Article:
Still, we have made a start and we won’t give up, even when our government’s hostility to equality and environmental protection threatens to take us backwards. Some people say the only remaining solution to ecological devastation is adaptation. Adaptation, in fact, is already taking place across many species, including our own. This doesn’t mean we can abandon other strategies. Our resistance toward the current government’s policies to reverse social justice and environmental gains is part of our continued work toward regeneration of the earth, its resources, and all the beings that create our vast planetary ecosystem.

IMG_3828When I think of a concert, I think of the joining together of many talents to create something larger than each can make on their own. In this way, “concerted efforts” means actions made in the company of others through collaboration within and across landscapes and ecosystems of all kinds. Where to start with these concerted efforts will depend on the view from each locale. What’s important—what’s absolutely necessary—is to start somewhere by connecting with others who share our concerns.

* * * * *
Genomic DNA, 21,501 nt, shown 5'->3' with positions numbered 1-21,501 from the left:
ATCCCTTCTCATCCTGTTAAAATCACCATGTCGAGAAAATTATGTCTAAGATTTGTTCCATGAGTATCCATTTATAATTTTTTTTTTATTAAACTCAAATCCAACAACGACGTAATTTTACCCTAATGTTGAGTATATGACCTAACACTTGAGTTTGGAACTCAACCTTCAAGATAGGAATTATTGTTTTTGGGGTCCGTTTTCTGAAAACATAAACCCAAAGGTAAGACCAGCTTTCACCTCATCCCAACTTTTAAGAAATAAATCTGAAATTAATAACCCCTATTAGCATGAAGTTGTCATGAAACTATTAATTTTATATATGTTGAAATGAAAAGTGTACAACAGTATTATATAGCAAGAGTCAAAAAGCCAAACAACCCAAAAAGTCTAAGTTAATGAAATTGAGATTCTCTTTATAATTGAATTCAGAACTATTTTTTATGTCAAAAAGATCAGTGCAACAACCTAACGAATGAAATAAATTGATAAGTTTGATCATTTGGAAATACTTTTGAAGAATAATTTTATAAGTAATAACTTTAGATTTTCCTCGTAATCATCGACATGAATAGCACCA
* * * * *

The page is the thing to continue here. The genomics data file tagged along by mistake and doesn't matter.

IMG_3804Spring is a time of renewal and regeneration. Snow melts and fills streams, grass turns green, and trees bud and bloom. At Stonebridge Farm, we plant crops, raise new chicks, and wait for moisture and sun to waken seeds from their winter’s sleep. In A Bushel’s Worth: An Ecobiography, I wrote, “Seeds are generative: their work it to extend the generation of plants and the world they feed.”

With regeneration their goal, seeds surely make concerted efforts toward the good as each seed’s efforts are multiplied in kind. Like seeds, we humans must work together to extend the generation of the planet. In the struggles before us, let us be seeds.